By Geoffrey Smith
Investing.com -- The U.S. administration is getting more creative in finding ways to bring down inflation before the midterm elections. China is easing up on its tech giants, but its service sector remains deep in contraction in May. U.K. Prime Minister Boris Johnson faces a revolt from his own party lawmakers, and oil prices rise after Saudi Arabia indicates the market is going to stay tight in July whatever OPEC+ says or does. Here's what you need to know in financial markets on Monday, June 6.
1. Desperate Dems
The administration of U.S. President Joe Biden is showing itself ever readier to take politically controversial steps to reduce inflation ahead of the midterm elections in November.
Commerce Secretary Gina Raimondo told CNN that the administration is looking at removing some of the tariffs on Chinese imports imposed by Donald Trump during his presidency. She said that the move would reduce price pressures for household goods but added that tariffs on steel and aluminum would remain in place.
Elsewhere, Reuters reported that the administration is prepared to give Spain’s Repsol (BME:
) and Italy’s Eni (BIT:
) waivers from the sanctions on Venezuela, allowing them to ship Venezuelan crude oil to Europe to alleviate its fuel shortage. That may in turn reduce – if only marginally – European demand for U.S. crude and refined products that is contributing to the squeeze on domestic gasoline prices.
2. China relents on Didi, others
China’s regulators are set to end their probe into the cybersecurity practices of Didi Global (NYSE: DIDI ) and two other U.S.-listed Chinese companies, according to The Wall Street Journal. If confirmed, that would be the first tangible relaxation of government pressure on the technology sector in a year.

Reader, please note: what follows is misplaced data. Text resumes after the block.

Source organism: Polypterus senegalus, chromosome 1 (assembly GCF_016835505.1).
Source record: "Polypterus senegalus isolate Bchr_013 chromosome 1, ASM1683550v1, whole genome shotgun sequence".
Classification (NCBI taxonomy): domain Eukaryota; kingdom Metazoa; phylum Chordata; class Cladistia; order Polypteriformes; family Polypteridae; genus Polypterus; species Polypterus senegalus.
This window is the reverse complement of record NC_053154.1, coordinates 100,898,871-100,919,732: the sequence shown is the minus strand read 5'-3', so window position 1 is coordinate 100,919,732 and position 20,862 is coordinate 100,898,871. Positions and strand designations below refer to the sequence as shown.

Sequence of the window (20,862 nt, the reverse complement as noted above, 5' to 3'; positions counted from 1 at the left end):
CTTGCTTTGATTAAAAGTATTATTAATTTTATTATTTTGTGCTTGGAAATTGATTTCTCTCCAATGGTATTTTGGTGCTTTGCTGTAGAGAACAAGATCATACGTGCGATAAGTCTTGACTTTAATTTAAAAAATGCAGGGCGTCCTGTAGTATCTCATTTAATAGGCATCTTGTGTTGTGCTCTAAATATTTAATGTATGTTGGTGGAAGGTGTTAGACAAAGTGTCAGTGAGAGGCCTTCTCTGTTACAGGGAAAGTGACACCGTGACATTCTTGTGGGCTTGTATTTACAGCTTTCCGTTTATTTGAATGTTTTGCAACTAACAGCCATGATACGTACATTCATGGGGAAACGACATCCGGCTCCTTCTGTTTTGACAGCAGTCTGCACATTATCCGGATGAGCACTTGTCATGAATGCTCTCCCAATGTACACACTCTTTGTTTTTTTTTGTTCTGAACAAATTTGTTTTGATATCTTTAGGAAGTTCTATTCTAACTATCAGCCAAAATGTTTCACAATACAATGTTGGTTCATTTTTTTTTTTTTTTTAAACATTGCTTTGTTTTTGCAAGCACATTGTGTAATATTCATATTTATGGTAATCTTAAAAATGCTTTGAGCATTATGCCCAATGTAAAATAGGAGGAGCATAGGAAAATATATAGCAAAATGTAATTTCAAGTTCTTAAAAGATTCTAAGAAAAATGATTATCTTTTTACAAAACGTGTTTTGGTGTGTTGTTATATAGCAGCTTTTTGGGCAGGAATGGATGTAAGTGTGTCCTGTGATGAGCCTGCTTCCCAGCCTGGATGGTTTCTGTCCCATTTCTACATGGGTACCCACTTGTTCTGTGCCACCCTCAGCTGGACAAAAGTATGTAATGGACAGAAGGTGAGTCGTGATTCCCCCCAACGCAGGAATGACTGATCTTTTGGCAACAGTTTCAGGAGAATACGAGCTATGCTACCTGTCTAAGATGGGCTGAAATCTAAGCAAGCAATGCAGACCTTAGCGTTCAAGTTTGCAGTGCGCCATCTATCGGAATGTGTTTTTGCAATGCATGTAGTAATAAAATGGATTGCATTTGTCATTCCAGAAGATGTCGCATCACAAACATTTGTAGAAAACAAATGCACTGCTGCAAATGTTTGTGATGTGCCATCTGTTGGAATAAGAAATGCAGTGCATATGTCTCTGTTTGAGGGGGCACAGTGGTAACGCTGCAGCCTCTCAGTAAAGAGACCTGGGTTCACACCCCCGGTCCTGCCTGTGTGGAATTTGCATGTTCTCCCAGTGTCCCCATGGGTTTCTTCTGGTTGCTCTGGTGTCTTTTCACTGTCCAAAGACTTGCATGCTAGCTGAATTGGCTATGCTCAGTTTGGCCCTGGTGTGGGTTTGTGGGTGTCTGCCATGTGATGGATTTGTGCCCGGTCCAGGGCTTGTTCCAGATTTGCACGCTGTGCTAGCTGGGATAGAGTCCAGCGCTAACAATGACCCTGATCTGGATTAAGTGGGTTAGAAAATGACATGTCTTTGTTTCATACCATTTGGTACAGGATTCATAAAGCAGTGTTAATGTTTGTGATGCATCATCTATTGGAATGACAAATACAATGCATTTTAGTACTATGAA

The news came too late to help Chinese stock indices but lifted the offshore yuan by around 0.2% against the dollar. The yuan was also supported by reports that Beijing is preparing to lift its COVID-19 restrictions after a steady decline in cases.
China’s services sector has been ravaged by lockdowns in Beijing, Shanghai, and elsewhere in recent months. The Caixin Services purchasing managers index, a bellwether of services activity, remained deeply in contractionary territory in May at 41.4, albeit that was a rebound from a two-year low of 36.2 in April.
Didi ADRs, meanwhile, jumped over 50% in premarket but are still more than 80% below their listing price from last year.
3. Stocks set to open higher, building on jobs report
U.S. stock markets are set to open higher, extending gains after Friday’s labor market report that suggested ongoing strength in job creation without any further acceleration in wage growth. As such, the report - for once – lacked any fresh evidence for tightening monetary policy faster than already planned. The Conference Board’s employment trends survey adds a coda to that at 10 AM ET.
Stocks likely to be in focus include Tesla (NASDAQ: TSLA ), after Elon Musk tried to limit the damage done by a report suggesting large-scale layoffs at the electric vehicle maker on Friday.
4. Johnson faces no-confidence vote
U.K. Prime Minister Boris Johnson is to face a vote of no-confidence from his party’s lawmakers later Monday, after enough backbench Members of Parliament demanded the move.
The development comes only a couple of weeks after a damning report into illegal parties at 10 Downing Street that violated the lockdown rules under which the rest of the country was living at the time. The affair has badly dented the Conservatives’ support in opinion polls and contributed to heavy defeats in local elections last month.
Sterling was little changed on the news, rising 0.4% against the dollar amid speculation that the Bank of England will have to tighten monetary policy more than it guided for at its last meeting.
5. Oil higher as Saudi lifts OSPs for July
Crude oil prices touched $120 a barrel again as Saudi Arabia, the world’s largest producer, raised official selling prices for its July crude shipments by more than had been expected.
The move was taken as a sign that supply remains extremely tight, despite the commitment by the OPEC+ group of producers to quicken the planned pace of output increases from next month. OPEC+ has agreed in principle to lift its output by 632,000 barrels a day from July, but that will depend largely on the ability of Russia’s oil sector to cope with a gradually tightening western sanctions regime.
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